I welcome every Susan Fletcher novel with open arms. Let Me Tell You About a Man I Knew is her sixth. It completely delivers on the promise of its predecessors. Set in the Provencal town of Saint-Rémy where Vincent van Gogh spent a year of his life in an asylum and painted some of his most widely recognised works, the novel tells the story of a local woman whose life is disrupted by the arrival of the Dutch painter. Jeanne Trabuc is the wife of the asylum’s warden. In her fifties, a mother of three, she goes about her daily routines, remembering her adventurous youth and watching out for the mistral, “wind of change, of shallow sleep.”
Something about her husband’s latest patient unsettles Jeanne. Her curiosity about the man who is known for having harmed himself and for having appeared naked in public leads Jeanne to break her husband’s rules about not visiting the asylum or engaging with any of its patients. She goes to meet the fascinating stranger and a tentative friendship develops between them. Jeanne makes it possible for Vincent to leave the asylum to paint: “And he walks, Jeanne thinks, as reapers walk back from their trees: a sense of a day’s work done. And does he glance at the white-painted cottage as he goes? Jeanne likes to think he does. A glance, as if in gratitude. This newly untethered bird of blue overalls and gold.” She recognises his talent, believes in his sanity. He in turn reawakens her senses and long forgotten dreams.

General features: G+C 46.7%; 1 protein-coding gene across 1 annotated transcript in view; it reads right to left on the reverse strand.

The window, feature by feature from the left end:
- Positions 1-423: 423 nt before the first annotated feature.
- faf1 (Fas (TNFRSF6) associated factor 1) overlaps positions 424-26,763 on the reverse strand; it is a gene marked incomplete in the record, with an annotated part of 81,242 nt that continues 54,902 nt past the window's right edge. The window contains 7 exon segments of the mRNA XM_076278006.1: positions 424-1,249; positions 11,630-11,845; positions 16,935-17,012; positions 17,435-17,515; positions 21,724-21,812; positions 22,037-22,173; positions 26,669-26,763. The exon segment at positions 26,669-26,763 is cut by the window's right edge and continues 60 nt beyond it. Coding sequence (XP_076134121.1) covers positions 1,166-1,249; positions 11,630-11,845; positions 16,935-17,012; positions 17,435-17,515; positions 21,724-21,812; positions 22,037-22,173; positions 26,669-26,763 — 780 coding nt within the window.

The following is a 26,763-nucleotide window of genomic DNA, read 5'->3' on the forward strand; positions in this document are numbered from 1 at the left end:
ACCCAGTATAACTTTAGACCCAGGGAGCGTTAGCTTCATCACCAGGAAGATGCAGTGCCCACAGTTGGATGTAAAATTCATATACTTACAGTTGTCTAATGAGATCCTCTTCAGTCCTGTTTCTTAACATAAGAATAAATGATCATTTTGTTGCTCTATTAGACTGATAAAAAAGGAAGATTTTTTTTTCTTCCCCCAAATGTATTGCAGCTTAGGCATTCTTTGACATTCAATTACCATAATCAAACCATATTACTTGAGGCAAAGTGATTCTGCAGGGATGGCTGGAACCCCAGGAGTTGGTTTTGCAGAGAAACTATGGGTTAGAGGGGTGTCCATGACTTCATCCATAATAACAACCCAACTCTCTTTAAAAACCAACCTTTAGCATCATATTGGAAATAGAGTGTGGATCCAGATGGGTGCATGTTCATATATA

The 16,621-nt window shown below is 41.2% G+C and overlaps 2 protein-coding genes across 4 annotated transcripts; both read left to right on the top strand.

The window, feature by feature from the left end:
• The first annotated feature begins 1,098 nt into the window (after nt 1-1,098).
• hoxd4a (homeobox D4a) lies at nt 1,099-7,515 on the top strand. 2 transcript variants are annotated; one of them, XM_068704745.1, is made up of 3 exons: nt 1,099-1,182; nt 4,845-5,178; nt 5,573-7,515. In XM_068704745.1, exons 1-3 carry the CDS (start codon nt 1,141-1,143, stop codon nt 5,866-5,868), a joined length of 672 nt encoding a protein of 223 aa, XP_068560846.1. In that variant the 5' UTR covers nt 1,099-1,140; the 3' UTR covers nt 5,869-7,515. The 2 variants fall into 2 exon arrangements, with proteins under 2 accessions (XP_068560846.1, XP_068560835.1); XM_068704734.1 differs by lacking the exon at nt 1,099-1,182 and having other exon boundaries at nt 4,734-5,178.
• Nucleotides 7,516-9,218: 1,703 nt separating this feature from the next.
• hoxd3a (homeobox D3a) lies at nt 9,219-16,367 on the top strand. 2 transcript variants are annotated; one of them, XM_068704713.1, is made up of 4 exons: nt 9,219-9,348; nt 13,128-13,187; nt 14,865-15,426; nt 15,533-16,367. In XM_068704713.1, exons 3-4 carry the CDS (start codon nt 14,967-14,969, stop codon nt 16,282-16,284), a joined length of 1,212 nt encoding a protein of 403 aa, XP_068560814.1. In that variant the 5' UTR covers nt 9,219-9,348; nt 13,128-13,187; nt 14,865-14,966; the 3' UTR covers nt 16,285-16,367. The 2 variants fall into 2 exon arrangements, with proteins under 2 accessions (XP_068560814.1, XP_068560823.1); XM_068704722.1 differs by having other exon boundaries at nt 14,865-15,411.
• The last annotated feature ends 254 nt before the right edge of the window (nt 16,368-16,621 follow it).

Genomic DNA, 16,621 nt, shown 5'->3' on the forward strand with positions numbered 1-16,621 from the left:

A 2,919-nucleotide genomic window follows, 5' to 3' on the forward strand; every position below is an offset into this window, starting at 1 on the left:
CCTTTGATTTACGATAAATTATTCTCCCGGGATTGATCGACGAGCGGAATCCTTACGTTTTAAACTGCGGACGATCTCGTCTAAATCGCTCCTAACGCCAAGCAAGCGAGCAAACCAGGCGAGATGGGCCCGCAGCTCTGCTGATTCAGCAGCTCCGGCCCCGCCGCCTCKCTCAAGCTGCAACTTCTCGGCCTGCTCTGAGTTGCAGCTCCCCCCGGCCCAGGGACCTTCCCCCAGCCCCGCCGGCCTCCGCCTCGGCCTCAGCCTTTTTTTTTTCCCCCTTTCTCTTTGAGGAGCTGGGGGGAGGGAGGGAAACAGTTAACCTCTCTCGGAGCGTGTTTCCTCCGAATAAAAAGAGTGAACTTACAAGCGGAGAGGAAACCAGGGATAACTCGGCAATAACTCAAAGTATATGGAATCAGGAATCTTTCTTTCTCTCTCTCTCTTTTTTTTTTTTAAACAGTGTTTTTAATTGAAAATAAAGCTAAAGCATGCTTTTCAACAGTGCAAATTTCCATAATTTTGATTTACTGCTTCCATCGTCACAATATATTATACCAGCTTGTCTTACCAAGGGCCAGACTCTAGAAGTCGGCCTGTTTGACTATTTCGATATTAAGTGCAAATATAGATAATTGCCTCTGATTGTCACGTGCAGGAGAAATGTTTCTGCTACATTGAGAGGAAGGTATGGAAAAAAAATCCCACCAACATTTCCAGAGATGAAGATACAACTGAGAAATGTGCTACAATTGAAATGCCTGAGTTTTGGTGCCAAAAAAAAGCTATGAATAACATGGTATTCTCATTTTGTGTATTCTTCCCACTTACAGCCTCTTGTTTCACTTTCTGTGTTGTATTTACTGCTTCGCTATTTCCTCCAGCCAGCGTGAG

Jeanne thinks of her grown-up sons who are making a way in the world for themselves and her friend Laure whose desire for freedom had led her to abandon her husband. She recalls the crippled woman who took care of her when Jeanne’s mother died after giving birth to her. And her loving father whom Jeanne nursed towards the end of his life after he’d suffered a stroke.
As a young woman, Jeanne had “been bold, reckless. Not caring for rules.” She’d once stood half-naked in the yard, “her wet hair, like a wing”, and understood the freedom and power of such exposure. Now, her body ageing, her marriage empty of tenderness, she realises that there is still something that she wants from fate, and it is not what she has, “a little life of washtubs and duty.”
Let Me Tell You About a Man I Knew is a story about change and courage, about breaking silences and not being afraid to reach out for what we expect from the people we share our existence with. Fletcher’s portrayal of Jeanne’s awakening is subtle and profoundly moving.
Fletcher’s prose is mesmerising, seductive. There is no other way of putting it. She paints emotions with sensitive strokes, but in bold colours. As she caresses language, words glow under her pen. Her work is full of light and nuance. Let Me Tell You About a Man I Knew is a joy.
Review first published in the Cape Times, 19 August 2016.